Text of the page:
As a crewmate, there’s an inevitable presence at the start of every match in Among Us. My goal is to perform menial tasks assigned to me. However, someone disguised as a crewmate is trying to disrupt that. In spite of imposters and the possibility of ejection by my crewmates, getting the job done is the most pressing matter in the game.
Among Us is an online social deduction game that has exploded in popularity. Four to ten players act as crewmates and must complete objectives on one of three locations. Objectives are brief mini-games that vary in complexity. For example, one involves tapping on asteroids to destroy them and another is completed by pressing a button. However, up to three of those players could be imposters trying to sabotage and kill. Crewmates must finish a total amount of tasks or eject all the imposters to win. Imposters must stop the crewmates by killing them and sabotaging systems on the map.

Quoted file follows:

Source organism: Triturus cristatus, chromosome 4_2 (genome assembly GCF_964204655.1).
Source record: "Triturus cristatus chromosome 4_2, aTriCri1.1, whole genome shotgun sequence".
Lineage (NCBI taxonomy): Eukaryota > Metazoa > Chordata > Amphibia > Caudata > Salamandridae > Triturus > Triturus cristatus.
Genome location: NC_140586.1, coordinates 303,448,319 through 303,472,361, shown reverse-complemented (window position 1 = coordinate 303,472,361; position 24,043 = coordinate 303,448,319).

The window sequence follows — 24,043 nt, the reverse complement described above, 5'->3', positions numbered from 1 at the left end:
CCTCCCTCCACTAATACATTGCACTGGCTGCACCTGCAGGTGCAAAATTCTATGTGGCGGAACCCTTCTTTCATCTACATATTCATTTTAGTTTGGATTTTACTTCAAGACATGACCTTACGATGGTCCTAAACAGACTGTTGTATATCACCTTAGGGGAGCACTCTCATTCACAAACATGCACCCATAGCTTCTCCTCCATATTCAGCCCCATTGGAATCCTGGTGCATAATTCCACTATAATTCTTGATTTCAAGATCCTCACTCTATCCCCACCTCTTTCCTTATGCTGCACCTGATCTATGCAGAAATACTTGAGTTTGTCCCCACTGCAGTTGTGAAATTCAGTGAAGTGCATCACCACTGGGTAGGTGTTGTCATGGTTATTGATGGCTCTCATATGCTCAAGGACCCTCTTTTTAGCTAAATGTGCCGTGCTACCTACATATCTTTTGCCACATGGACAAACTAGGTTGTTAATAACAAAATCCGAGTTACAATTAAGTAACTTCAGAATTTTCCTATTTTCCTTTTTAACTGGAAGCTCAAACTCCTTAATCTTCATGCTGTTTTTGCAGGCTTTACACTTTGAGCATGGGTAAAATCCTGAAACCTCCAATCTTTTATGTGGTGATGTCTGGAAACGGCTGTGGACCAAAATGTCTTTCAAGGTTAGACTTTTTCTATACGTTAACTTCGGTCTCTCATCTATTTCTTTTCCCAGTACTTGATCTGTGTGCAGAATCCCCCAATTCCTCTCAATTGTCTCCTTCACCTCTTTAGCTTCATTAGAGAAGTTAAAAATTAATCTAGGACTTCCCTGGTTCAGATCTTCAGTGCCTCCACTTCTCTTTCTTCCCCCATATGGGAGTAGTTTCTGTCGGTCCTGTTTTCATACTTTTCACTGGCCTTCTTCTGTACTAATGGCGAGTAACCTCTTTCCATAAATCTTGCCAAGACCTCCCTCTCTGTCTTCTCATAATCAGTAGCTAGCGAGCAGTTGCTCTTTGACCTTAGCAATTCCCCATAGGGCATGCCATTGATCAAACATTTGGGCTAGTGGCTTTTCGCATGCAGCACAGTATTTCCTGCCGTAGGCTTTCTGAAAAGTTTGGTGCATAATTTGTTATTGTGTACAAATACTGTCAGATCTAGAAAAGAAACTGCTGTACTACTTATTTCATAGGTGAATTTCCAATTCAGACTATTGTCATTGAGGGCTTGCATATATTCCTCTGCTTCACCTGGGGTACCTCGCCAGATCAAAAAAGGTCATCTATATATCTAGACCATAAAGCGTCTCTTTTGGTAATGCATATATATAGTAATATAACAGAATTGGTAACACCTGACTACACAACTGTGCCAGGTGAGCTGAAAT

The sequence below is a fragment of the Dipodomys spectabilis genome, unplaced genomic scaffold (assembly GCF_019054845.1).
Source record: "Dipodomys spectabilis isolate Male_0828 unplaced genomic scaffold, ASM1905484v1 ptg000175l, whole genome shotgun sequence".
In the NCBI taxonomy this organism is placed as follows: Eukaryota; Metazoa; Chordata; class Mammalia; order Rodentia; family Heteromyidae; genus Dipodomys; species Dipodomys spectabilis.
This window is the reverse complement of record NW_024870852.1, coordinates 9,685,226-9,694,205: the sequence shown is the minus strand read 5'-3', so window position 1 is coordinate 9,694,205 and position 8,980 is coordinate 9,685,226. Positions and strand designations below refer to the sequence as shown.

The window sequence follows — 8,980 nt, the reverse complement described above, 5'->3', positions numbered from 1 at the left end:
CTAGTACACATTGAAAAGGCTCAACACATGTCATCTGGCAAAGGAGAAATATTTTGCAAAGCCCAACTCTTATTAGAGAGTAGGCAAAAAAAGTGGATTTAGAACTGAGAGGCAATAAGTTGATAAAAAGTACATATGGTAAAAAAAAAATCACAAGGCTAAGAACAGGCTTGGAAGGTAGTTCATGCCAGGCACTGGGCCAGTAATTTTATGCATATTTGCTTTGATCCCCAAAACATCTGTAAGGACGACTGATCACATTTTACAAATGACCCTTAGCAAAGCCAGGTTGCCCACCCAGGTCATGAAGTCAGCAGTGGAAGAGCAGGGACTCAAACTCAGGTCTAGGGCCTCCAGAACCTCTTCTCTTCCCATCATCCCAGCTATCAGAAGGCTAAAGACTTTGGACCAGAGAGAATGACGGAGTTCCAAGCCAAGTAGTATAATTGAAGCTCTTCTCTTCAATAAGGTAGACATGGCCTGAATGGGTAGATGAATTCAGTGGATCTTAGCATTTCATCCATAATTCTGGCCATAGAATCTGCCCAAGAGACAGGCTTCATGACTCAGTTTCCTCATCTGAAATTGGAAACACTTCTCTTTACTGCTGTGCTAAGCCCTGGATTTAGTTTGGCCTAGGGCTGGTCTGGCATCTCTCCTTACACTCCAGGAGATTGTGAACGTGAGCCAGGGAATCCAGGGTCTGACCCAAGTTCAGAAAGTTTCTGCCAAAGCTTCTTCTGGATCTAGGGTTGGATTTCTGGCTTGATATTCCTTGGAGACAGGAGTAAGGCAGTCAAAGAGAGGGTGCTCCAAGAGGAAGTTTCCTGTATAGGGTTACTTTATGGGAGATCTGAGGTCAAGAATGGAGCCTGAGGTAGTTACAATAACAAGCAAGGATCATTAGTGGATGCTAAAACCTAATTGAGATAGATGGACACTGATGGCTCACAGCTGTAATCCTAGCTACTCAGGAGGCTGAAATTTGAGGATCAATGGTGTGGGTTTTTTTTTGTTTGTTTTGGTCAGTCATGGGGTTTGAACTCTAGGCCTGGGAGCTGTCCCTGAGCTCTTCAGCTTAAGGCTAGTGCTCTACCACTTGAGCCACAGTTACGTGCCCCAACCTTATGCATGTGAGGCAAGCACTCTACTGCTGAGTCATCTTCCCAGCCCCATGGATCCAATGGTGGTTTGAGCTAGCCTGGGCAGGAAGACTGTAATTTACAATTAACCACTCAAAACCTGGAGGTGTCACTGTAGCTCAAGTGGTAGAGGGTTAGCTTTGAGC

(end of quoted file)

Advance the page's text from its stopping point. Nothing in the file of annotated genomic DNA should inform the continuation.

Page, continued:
Performing tasks gave me a sense of tension. Doing them causes an image to obscure your view and a bit of the environment. An imposter can use that opportunity to ambush you. There were moments in the game where I was doing a task knowing that an imposter could strike at any moment. Getting the job done was more important than my survival. Death emphasizes the fact that completing tasks is a top priority. Dead crewmates come back as ghosts that can move and perform tasks. During one match an imposter killed me as I was reattaching wires. My ghost ascended from my corpse and without hesitation I returned to my task. It’s a funny circumstance and an intentional decision by Innersloth. Allowing ghosts to perform tasks give players something to do instead of spectating. In fact, finishing your tasks as a ghost is conducive to winning matches. In a way, this makes the bean-sized astronauts seem like fearless workers. Even after death, you have to do your job in Among Us.